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Figure 1. Principal phenolic classes presented in the composition of propolis from different Morocco origins.
Figure 1. Principal phenolic classes presented in the composition of propolis from different Morocco origins.
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Figure 2. Cytotoxic activity of propolis samples on cell lines expressed in GI50 values (µg/mL) (mean ± SD, n = 2). GI50 values correspond to the extract concentration achieving 50% of growth inhibition in human tumor cell lines or in liver primary culture PLP2.
Figure 2. Cytotoxic activity of propolis samples on cell lines expressed in GI50 values (µg/mL) (mean ± SD, n = 2). GI50 values correspond to the extract concentration achieving 50% of growth inhibition in human tumor cell lines or in liver primary culture PLP2.
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Figure 3. Anti-inflammatory activity of propolis samples expressed in IC50 values (µg/mL) of NO production inhibition (mean ± SD, n = 2). IC50 values correspond to the extract concentration achieving 50% of the inhibition of the NO production.
Figure 3. Anti-inflammatory activity of propolis samples expressed in IC50 values (µg/mL) of NO production inhibition (mean ± SD, n = 2). IC50 values correspond to the extract concentration achieving 50% of the inhibition of the NO production.
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Table 1. Phenolic compounds in Moroccan propolis identified and quantified by LC/DAD/ESI-MSn (each value is the mean ± standard deviation, n = 2).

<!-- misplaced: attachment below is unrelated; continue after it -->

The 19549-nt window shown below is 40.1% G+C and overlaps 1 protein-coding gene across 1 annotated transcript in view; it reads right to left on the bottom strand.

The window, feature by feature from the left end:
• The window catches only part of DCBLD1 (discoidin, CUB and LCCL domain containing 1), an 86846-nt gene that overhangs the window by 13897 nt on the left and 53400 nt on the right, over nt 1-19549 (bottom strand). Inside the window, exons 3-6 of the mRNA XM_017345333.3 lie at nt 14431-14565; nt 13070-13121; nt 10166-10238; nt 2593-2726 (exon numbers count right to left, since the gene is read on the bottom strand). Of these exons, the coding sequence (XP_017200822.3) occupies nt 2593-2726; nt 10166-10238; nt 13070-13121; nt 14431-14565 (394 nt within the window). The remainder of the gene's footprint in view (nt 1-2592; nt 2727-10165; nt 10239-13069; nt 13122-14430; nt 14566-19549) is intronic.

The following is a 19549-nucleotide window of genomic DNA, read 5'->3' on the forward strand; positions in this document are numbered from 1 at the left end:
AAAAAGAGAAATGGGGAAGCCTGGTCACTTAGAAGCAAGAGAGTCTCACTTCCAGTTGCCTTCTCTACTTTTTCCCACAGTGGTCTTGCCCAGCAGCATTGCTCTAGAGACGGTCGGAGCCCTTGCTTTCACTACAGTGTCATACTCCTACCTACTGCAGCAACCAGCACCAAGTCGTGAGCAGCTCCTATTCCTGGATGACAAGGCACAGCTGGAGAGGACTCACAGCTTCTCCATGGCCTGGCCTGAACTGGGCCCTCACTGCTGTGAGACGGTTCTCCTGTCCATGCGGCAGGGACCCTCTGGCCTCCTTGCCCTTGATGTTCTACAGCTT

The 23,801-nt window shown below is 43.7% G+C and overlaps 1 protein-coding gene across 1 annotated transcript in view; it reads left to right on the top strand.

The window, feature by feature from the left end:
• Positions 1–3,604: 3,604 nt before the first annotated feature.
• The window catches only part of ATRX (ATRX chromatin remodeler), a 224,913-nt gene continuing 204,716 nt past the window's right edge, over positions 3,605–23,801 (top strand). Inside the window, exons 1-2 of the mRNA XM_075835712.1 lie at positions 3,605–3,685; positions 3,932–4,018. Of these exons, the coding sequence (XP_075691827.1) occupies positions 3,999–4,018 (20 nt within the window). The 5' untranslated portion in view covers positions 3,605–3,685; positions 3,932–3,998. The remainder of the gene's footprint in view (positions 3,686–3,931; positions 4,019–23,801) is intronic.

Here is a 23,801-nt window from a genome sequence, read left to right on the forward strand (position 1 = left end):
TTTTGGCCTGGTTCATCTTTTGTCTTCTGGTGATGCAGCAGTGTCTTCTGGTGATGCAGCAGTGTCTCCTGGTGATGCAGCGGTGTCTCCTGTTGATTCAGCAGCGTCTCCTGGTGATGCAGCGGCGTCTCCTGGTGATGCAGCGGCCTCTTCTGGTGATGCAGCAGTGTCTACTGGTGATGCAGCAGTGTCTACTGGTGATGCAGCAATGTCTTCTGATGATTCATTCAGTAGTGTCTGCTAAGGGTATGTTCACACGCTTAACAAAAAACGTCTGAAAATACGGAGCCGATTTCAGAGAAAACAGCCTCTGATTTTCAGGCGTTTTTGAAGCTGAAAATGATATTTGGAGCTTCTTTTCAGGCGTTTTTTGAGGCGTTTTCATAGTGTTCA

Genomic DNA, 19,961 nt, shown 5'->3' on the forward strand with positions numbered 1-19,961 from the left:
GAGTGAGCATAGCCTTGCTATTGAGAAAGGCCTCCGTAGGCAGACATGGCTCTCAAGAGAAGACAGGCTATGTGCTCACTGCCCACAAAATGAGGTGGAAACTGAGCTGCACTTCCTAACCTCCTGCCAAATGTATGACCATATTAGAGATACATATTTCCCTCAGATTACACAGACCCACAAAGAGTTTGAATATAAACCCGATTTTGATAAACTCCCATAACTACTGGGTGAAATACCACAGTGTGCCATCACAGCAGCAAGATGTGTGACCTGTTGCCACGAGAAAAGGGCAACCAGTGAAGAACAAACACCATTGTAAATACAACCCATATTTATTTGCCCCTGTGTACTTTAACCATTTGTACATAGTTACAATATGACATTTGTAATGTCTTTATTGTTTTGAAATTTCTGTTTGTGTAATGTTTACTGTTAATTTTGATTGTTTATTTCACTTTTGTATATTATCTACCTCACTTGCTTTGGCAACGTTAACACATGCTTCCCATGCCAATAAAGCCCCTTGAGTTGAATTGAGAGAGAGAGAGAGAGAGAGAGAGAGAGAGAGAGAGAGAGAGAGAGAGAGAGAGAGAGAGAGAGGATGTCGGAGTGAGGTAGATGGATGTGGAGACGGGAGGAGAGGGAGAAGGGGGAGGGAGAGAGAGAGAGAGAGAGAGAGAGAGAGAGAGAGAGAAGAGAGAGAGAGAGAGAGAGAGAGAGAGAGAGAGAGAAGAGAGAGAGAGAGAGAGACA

Table 1. Phenolic compounds in Moroccan propolis identified and quantified by LC/DAD/ESI-MSn (each value is the mean ± standard deviation, n = 2).
PeakProposed CompoundRT (min)λmax
[M − H]
(% Base Peak)
mg/g Extract
mg/g Extract
mg/g Extract
mg/g Extract
1Caffeic acid a,b10.9322179MS2 [179]: 1350.31 ± 0.000.50 ± 0.000.31 ± 0.000.30 ± 0.00
2p-Coumaric acid a,b15.8310163MS2 [163]: 1190.22 ± 0.000.21 ± 0.000.16 ± 0.000.50 ± 0.00
3Pinobanksin-5-methyl-ether b,c36.9286285MS2 [285]: 267 (100), 253 (13), 239 (27)0.77 ± 0.01
4Sterubin b,d47.3284301MS2 [301]: 286 (100), 165 (8); MS3 [286]: 258 (37), 195 (17), 165 (100) 0.83 ± 0.01
5Pinobanksin b,c47.3292271MS2 [271]: 253 (100), 225 (26), 151 (10)0.83 ± 0.002.04 ± 0.001.14 ± 0.030.83 ± 0.01
6Dihydrokaempferide b,e50.4291301MS2 [301]: 283 (100), 151 (22); MS3 [283]: 268 (100), 255 (40), 227 (41) 0.86 ± 0.01
7Apigenin a,b54.9268, 337269MS2 [269]: 225 (100), 151 (29) 0.27 ± 0.00